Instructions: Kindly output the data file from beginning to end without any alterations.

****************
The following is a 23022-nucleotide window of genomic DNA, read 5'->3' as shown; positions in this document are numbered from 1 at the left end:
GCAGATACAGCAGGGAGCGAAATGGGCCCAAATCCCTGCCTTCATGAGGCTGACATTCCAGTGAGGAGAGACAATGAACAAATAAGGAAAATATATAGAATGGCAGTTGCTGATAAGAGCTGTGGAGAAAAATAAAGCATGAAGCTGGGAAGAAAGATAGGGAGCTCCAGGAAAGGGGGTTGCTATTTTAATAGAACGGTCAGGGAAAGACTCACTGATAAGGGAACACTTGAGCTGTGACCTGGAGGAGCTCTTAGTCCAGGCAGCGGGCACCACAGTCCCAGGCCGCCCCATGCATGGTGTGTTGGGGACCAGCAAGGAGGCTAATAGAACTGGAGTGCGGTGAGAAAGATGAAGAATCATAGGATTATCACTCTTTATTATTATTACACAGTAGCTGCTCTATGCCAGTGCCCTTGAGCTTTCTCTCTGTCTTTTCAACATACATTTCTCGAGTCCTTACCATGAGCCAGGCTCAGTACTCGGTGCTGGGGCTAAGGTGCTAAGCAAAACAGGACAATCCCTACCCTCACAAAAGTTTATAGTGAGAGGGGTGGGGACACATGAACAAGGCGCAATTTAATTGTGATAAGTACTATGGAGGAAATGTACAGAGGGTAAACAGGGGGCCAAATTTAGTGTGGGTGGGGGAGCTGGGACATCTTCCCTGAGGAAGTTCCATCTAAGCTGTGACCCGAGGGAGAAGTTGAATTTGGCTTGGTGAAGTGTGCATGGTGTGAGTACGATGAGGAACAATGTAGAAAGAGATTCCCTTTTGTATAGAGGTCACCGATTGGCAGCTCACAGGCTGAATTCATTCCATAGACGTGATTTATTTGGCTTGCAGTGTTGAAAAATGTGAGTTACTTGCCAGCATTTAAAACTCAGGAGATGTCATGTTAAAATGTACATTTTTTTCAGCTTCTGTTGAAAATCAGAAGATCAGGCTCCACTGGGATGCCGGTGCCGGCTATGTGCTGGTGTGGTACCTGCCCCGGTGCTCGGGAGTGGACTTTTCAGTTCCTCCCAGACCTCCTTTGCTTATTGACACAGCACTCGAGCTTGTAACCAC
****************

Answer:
The following is a 23022-nucleotide window of genomic DNA, read 5'->3' as shown; positions in this document are numbered from 1 at the left end:
GCAGATACAGCAGGGAGCGAAATGGGCCCAAATCCCTGCCTTCATGAGGCTGACATTCCAGTGAGGAGAGACAATGAACAAATAAGGAAAATATATAGAATGGCAGTTGCTGATAAGAGCTGTGGAGAAAAATAAAGCATGAAGCTGGGAAGAAAGATAGGGAGCTCCAGGAAAGGGGGTTGCTATTTTAATAGAACGGTCAGGGAAAGACTCACTGATAAGGGAACACTTGAGCTGTGACCTGGAGGAGCTCTTAGTCCAGGCAGCGGGCACCACAGTCCCAGGCCGCCCCATGCATGGTGTGTTGGGGACCAGCAAGGAGGCTAATAGAACTGGAGTGCGGTGAGAAAGATGAAGAATCATAGGATTATCACTCTTTATTATTATTACACAGTAGCTGCTCTATGCCAGTGCCCTTGAGCTTTCTCTCTGTCTTTTCAACATACATTTCTCGAGTCCTTACCATGAGCCAGGCTCAGTACTCGGTGCTGGGGCTAAGGTGCTAAGCAAAACAGGACAATCCCTACCCTCACAAAAGTTTATAGTGAGAGGGGTGGGGACACATGAACAAGGCGCAATTTAATTGTGATAAGTACTATGGAGGAAATGTACAGAGGGTAAACAGGGGGCCAAATTTAGTGTGGGTGGGGGAGCTGGGACATCTTCCCTGAGGAAGTTCCATCTAAGCTGTGACCCGAGGGAGAAGTTGAATTTGGCTTGGTGAAGTGTGCATGGTGTGAGTACGATGAGGAACAATGTAGAAAGAGATTCCCTTTTGTATAGAGGTCACCGATTGGCAGCTCACAGGCTGAATTCATTCCATAGACGTGATTTATTTGGCTTGCAGTGTTGAAAAATGTGAGTTACTTGCCAGCATTTAAAACTCAGGAGATGTCATGTTAAAATGTACATTTTTTTCAGCTTCTGTTGAAAATCAGAAGATCAGGCTCCACTGGGATGCCGGTGCCGGCTATGTGCTGGTGTGGTACCTGCCCCGGTGCTCGGGAGTGGACTTTTCAGTTCCTCCCAGACCTCCTTTGCTTATTGACACAGCACTCGAGCTTGTAACCAC